There are many valuation methods available to value Ferrari. We believe investors should use a combination of discounted cash flow and trading multiples (valuation multiples) to value Ferrari. First, let’s have a look at valuation multiples and then we’ll discuss the DCF (discount cash flow) valuation method later.
Investors can begin with valuation multiples such as forward enterprise value to EBITDA (earnings before interest, taxes, depreciation, and amortization) and forward price-to-equity multiple.
Forward PE ratio multiple
Forward PE (price-to-earnings) multiple takes into account the equity portion of a company. As of January 7, 2016, Ferrari’s forward PE ratio based on forecasted earnings for the next 12 months (or NTM) stands at 25.8x against the peer group average of 7x. The select peers in the chart above including BMW, Daimler (DDAIF), and Renault are among the top market players in the luxury car segment. Fiat Chrysler Automobiles (FCAU) also has expansion plans in the luxury car segment with its brands like Maserati and Alfa Romeo.
Ferrari is expected to witness high growth in earnings with relatively lower leverage than the industry average. This could be a reason why Ferrari has a high forward price-to-earnings multiple.
Forward EV/EBITDA multiple
The EV (enterprise value) to EBITDA (earnings before interest, taxes, depreciation, and amortization) multiple is a good tool for valuation that takes into account the entire enterprise value instead of just the equity part.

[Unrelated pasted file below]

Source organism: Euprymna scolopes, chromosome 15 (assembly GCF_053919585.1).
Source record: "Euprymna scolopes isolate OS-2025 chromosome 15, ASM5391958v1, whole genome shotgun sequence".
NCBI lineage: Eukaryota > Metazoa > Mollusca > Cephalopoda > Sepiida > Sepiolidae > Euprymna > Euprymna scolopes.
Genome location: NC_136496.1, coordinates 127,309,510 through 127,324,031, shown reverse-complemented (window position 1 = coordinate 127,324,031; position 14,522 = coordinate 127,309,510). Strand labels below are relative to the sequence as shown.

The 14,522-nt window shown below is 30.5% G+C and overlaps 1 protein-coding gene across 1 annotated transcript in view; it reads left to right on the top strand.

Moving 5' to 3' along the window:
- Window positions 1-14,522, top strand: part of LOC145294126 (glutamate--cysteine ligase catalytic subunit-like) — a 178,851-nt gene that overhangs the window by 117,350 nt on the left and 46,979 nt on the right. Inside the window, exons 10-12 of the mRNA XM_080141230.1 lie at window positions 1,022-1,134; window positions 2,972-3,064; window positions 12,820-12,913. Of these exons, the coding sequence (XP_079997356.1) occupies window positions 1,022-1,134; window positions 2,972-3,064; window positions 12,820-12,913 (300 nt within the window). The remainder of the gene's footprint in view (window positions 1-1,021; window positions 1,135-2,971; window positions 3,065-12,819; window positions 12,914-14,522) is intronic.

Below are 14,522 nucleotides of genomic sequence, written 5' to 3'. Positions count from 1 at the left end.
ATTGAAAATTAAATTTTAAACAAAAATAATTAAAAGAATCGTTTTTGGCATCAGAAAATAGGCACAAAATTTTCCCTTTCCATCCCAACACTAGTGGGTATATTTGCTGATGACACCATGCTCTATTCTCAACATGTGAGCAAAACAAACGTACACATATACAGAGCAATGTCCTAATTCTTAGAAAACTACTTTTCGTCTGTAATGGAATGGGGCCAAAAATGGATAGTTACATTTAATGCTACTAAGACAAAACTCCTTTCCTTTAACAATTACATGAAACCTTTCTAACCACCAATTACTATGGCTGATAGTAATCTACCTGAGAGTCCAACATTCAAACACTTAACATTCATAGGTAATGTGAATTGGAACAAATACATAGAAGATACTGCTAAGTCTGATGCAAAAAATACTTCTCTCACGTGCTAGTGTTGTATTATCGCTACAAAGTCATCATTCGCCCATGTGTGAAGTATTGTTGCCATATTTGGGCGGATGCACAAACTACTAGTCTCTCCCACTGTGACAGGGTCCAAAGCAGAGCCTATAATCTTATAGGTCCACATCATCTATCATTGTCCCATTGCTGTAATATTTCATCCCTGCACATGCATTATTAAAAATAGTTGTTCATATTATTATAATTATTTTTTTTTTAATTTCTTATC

Ferrari has a forward EV/EBITDA multiple of 10.80x as of January 7, 2016. It’s higher than the peers shown in the chart, as Ferrari makes higher cash return on capital employed than its peers.
This enterprise value multiple also remains unaffected by the differences in depreciation accounting. That is why it makes the comparison between companies relatively easier against the comparison of price-to-earnings multiples.
Discounted cash flow
What makes the DCF (discount cash flow) method appropriate to value a growth company like Ferrari (RACE) is that the company has predictable cash flows. In order to arrive at the present value, one would discount the company’s future cash flows for the time value of money. Note that as of January 8, 2016, the iShares U.S. Consumer Goods ETF (IYK) invests nearly 6.2% of its portfolio in the auto manufacturing sector. Ford Motor Company (F) and General Motors (GM) together make up nearly 4.5% of the fund.
In our next article, we’ll talk about how various factors can affect the company’s valuation multiples.